• Morocco’s rejection of recommendations by Sweden and the U.S. “for an end to “the prosecution of journalists” and “the detention of some individuals for solely exercising their freedom of expression and freedom of peaceful assembly and association.” Therefore, Alkarma called for calls for “the implementation of [these] recommendations and the immediate release of any person detained for exercising his or her right to freedom of expression.”
  • The need for Morocco to honor the promise by its Minister of State for Human Rights “to cooperate with the UN human rights mechanisms, . . . to implement the accepted recommendations starting . . . next year . . . . [and] to implement the Opinions of the UN Working Group on Arbitrary Detention . . . calling for the immediate release of victims of arbitrary detention.”
  • The need for Morocco “to ensure the independence of [the National Human Rights Council with promised expansion of powers, including the National Prevention Mechanism under [the Optional Protocol to the Convention Against Torture] as well as transparency in the selection process of its members in accordance with the Paris Principles.”
  • Morocco’s promised judicial reform “to strengthen the rule of law and the respect for fundamental rights” needs to “result in effective changes on the ground, guaranteeing everyone’s right to an effective remedy before an impartial and independent judicial body.”
  • “Moroccan authorities [need] to investigate all allegations of torture and to ensure that perpetrators are prosecuted and punished appropriately.”
  • “Moroccan authorities should re-examine and provide acceptable compensation to all victims of unfair trials following the Casablanca attacks, during which convictions were made on the basis of confessions under torture.”
  1. Amnesty International

Amnesty International’s report of that action by the Human Rights Council welcomed “Morocco’s acceptance of recommendations to criminalize marital rape, and ensure protection against domestic violence. However, Morocco’s “Draft Law 103.13 on combating violence against women does not comply with international standards in its definition of rape, and other barriers remain, such as the ban on abortion and sexual relations outside marriage.”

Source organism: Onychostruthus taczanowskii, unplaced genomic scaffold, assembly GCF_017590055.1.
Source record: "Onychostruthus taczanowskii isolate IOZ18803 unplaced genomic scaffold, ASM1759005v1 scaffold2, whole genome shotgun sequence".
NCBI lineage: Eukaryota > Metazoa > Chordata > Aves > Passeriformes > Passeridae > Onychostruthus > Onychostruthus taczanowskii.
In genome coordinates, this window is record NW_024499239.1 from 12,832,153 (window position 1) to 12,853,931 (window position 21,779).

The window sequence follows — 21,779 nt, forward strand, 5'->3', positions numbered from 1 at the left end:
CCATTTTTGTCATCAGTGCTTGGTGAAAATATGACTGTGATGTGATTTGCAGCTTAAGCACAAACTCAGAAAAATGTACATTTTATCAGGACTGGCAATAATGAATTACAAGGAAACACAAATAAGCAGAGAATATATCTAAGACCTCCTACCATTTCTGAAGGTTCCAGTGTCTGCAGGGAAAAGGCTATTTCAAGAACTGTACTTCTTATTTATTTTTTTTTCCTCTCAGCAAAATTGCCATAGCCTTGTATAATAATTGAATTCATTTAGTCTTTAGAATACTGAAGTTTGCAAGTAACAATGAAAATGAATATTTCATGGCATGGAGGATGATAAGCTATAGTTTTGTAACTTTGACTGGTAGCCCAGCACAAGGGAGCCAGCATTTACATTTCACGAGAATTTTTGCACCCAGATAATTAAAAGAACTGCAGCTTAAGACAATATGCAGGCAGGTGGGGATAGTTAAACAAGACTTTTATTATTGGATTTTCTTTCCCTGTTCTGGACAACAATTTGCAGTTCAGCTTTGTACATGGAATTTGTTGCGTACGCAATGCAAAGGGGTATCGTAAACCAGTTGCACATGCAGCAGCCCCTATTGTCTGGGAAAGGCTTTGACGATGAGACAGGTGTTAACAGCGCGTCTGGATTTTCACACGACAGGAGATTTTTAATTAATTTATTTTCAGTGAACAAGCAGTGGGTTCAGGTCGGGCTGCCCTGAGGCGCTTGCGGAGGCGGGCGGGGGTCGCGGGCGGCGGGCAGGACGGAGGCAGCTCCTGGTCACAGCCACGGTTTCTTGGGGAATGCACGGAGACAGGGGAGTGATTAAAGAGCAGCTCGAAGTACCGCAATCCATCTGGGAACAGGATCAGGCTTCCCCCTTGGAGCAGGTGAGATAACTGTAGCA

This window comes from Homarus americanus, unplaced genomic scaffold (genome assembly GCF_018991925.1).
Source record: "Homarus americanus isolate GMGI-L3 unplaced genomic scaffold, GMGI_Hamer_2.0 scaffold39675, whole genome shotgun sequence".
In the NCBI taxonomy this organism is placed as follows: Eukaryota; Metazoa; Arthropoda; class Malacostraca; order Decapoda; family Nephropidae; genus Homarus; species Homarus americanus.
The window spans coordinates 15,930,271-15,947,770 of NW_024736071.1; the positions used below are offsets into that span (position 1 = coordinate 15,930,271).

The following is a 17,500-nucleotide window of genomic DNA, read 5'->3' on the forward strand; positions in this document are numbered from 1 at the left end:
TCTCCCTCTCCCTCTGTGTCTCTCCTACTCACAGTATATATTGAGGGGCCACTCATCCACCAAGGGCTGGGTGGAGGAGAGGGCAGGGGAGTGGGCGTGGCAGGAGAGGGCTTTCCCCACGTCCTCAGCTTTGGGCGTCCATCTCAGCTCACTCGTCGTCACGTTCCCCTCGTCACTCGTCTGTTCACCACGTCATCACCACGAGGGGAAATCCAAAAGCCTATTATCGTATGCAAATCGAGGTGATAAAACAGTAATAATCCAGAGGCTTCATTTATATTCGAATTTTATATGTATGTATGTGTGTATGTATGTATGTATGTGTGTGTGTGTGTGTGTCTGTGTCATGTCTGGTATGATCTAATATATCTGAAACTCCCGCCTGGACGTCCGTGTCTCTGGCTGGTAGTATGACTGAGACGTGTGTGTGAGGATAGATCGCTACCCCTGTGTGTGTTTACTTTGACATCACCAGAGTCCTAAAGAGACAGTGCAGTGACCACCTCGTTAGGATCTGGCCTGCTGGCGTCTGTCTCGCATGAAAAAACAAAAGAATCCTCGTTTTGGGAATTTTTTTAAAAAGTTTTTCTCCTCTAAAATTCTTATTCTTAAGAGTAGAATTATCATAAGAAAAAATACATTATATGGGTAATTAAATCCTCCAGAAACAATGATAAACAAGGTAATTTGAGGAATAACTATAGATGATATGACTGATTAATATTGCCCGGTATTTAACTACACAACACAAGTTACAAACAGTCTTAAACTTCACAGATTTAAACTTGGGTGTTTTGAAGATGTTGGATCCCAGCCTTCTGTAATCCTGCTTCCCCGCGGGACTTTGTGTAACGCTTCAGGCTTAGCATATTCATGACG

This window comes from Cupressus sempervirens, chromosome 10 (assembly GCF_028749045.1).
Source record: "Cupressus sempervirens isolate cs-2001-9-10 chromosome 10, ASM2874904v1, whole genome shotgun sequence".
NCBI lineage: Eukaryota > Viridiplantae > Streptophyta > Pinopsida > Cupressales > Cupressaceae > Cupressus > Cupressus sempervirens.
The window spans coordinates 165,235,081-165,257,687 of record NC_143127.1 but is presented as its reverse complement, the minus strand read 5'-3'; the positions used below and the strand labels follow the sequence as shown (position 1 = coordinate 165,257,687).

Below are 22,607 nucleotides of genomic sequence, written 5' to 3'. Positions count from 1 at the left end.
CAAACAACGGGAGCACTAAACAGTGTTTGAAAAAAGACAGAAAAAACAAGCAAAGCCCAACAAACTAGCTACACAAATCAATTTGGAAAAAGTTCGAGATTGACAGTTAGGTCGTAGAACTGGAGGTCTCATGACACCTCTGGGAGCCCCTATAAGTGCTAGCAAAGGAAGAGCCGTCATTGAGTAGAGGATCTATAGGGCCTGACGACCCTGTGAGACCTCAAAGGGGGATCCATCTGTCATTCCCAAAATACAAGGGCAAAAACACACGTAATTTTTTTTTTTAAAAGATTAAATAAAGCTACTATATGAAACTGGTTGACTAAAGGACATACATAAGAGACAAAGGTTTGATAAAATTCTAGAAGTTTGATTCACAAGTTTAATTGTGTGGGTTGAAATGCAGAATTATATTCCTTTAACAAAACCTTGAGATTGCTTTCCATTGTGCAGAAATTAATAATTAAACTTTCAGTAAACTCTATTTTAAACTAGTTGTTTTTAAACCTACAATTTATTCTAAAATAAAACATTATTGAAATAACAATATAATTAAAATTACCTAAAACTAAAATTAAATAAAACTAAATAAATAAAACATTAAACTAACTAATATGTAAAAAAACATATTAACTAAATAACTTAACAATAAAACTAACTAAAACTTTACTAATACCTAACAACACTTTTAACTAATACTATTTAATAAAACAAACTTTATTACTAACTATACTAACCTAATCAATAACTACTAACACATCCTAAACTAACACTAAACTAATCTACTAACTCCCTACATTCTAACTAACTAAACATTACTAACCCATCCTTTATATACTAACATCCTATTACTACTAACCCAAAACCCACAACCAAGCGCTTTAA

In addition and more broadly, Amnesty welcomed “Morocco’s commitment to remove obstacles in the registration of civil society organizations; to review the Penal Code in line with Article 9 of the International Covenant on Civil and Political Rights; and to develop measures to ensure full respect of freedom of expression, association and assembly in Western Sahara.” However, Amnesty “regrets Morocco’s rejection of recommendations to end the persecution of journalists and to release those detained solely for exercising their rights to freedom of expression.” Amnesty then went on to urge Morocco “to amend the Code of Criminal Procedure, in order to ensure the right to a fair trial, such as access to a lawyer during interrogation for all suspects.”

On another issue, Amnesty was “pleased to note Morocco’s commitment to speed up the review of the legal framework on migration and asylum to align it with the International Covenant on Civil and Political Rights.” However, “Morocco has yet to adopt legislation to protect asylum-seekers and refugees.”

Finally Amnesty noted that Morocco has not carried out any executions since 1993, but was concerned that “death sentences continue to be handed down and proposed changes to the Penal Code would expand the scope of the death penalty” and regretted “Morocco’s rejection of a number of recommendations to establish a formal moratorium on the death penalty, with a view to its abolition.”

  1. Human Rights Watch

HRW first noted positive human rights developments in the country and “acknowledged Morocco’s efforts to accede to international treaties, in particular its ratification of the International Convention for Enforced Disappearance and the Optional Protocol to the Convention against Torture . . . . [and positive] developments in advancing rights of domestic workers, victims of human trafficking, and persons with disabilities.”

On the other hand, HRW expressed concern and regret over the following: